What many undergraduates do not know — and what so many of their professors have been unable to tell them — is how valuable the most fundamental gift of the humanities will turn out to be. That gift is clear thinking, clear writing and a lifelong engagement with literature.
…from the New York Times, “The Decline and Fall of the English Major”
When I was guest lecturing for UVA’s MS Commerce Program last week, a number of students seemed mildly offended when I described how few Ivy-caliber university graduates I’ve met in my life that I didn’t think of as complete morons. Real sneers, one or two of them. The looks on their faces made sense, though. That’s a lot of money to spend on a piece of paper to have someone tell you that you might be a dumbass. But as my older brother always said: “if the truth hurts, say ouch.”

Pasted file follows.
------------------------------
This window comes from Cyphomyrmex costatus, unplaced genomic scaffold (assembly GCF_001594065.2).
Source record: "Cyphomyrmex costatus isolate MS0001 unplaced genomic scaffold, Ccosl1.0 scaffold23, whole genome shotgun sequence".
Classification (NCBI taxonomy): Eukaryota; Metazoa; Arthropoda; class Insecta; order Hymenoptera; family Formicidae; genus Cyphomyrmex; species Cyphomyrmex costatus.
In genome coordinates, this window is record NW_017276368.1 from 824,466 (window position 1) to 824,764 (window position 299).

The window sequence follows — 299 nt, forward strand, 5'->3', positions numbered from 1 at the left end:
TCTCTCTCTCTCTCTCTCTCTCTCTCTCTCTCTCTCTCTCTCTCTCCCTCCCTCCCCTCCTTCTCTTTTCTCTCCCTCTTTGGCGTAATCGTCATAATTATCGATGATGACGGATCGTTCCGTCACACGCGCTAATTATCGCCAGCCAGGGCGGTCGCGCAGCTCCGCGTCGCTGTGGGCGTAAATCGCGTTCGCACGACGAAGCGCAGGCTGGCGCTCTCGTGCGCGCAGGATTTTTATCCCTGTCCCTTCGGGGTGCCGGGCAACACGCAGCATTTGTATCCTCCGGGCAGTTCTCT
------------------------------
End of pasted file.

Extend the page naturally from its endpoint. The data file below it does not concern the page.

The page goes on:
So why did I say this?
Because I read what people write. And I’ve met very few people who can write. And the only thing that bad writing connotes is “I don’t think.” And if my first impression of someone is “he doesn’t think,” well then…
It’s that simple. If you don’t know how to write, you don’t know how to think.
Even worse. If you don’t know how to write, you’ll never be able to perceive how others react to your thoughts, and that makes you the guy at the party everybody hates.
So what’s the solution? Study literature. Acquire that fundamental gift of the humanities that no one can put a price on. After all, nobody wants to go through life as an idiot. Or an accountant. Ugh.